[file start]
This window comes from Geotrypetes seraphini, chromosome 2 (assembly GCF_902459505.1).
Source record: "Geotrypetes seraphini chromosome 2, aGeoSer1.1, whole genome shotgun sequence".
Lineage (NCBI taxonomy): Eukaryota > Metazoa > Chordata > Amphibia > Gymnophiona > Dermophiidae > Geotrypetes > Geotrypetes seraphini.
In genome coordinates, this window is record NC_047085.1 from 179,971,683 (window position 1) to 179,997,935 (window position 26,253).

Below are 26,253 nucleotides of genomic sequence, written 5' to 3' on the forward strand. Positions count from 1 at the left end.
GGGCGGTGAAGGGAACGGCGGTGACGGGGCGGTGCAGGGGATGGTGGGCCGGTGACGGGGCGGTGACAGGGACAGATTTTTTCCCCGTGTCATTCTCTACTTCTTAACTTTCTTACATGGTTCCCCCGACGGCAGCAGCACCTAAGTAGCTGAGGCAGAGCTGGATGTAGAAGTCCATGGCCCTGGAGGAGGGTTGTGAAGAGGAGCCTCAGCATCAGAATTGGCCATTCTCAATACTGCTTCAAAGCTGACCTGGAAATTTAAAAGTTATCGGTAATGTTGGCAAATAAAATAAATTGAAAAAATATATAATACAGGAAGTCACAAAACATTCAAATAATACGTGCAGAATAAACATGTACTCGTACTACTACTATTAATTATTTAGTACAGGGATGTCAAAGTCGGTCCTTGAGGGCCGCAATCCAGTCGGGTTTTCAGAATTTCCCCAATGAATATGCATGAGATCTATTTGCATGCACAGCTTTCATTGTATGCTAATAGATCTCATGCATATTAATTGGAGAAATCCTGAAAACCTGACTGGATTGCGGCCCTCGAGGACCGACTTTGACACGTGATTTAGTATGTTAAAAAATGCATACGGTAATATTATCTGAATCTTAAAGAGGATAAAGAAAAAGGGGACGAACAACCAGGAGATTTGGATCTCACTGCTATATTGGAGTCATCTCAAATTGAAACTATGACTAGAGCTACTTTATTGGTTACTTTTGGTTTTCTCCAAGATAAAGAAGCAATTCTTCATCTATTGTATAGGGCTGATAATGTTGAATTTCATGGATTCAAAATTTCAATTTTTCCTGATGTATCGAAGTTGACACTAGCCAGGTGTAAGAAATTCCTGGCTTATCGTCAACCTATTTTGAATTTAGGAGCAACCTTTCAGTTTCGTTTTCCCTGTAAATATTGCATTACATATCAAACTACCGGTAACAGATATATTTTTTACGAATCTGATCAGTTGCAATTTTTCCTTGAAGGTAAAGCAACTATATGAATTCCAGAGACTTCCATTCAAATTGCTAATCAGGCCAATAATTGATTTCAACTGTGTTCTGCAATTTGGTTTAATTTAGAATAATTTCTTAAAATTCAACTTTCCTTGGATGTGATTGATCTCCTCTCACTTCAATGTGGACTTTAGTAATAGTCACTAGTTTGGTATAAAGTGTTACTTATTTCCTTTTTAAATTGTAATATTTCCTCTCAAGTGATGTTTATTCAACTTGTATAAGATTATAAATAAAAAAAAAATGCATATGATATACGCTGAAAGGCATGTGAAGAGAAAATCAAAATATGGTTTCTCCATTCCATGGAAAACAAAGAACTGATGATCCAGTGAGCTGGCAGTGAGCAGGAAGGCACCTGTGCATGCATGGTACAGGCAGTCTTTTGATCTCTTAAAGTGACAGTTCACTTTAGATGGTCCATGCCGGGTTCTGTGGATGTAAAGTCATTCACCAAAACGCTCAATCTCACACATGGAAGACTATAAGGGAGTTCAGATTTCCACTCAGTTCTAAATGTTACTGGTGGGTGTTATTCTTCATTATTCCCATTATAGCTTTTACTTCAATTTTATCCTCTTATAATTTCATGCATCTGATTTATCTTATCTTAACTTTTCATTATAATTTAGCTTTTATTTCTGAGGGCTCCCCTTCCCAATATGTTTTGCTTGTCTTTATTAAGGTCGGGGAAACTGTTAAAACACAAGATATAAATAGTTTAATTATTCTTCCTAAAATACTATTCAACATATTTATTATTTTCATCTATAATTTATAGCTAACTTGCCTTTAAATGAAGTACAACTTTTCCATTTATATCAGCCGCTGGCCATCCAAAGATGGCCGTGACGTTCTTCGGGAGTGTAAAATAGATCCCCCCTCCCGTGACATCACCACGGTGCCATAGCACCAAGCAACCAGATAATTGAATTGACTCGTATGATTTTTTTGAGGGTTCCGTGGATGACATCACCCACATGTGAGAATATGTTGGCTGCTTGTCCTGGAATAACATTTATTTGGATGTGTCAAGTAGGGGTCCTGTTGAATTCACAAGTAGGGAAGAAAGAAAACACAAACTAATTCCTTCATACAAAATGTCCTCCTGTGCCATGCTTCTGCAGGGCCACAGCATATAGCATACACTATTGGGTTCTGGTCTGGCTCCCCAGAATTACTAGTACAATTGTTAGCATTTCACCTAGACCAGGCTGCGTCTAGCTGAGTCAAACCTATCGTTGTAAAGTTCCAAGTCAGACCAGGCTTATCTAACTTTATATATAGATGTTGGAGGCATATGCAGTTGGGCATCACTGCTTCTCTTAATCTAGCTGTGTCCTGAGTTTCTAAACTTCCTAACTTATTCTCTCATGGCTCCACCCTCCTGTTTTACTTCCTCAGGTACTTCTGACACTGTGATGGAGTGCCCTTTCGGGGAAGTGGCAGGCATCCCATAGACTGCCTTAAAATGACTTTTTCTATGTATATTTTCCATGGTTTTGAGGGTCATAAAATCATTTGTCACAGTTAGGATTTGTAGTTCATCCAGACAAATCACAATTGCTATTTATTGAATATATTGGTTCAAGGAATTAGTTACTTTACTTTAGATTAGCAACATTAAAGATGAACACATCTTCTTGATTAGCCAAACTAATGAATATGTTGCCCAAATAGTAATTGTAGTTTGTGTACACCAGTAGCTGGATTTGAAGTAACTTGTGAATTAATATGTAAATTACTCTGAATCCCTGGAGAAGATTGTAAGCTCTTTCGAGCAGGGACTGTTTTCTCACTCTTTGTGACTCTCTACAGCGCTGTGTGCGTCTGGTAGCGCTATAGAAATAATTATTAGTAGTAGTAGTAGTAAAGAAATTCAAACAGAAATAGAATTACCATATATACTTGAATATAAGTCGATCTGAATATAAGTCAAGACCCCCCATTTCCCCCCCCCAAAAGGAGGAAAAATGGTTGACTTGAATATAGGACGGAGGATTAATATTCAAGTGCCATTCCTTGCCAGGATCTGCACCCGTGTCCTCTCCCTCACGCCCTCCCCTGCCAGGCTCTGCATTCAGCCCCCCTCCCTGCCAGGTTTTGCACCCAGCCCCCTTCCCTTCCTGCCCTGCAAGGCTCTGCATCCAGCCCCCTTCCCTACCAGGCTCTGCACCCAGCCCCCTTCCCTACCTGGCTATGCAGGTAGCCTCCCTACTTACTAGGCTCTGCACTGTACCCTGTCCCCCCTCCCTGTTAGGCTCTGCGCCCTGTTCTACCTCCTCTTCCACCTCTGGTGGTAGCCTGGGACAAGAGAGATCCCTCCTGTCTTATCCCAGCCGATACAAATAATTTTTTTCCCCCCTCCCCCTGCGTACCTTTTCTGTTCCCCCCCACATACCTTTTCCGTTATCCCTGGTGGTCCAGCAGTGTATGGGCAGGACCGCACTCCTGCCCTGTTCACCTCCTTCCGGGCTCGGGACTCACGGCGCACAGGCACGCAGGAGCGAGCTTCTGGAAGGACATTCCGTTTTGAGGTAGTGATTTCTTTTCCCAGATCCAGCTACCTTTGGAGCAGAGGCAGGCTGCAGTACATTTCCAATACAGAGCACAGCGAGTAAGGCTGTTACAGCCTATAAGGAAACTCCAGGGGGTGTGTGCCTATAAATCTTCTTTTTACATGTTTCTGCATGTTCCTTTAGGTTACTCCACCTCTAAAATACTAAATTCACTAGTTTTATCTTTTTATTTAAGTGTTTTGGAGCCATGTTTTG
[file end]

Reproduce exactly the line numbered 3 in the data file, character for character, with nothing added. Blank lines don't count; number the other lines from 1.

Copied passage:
Lineage (NCBI taxonomy): Eukaryota > Metazoa > Chordata > Amphibia > Gymnophiona > Dermophiidae > Geotrypetes > Geotrypetes seraphini.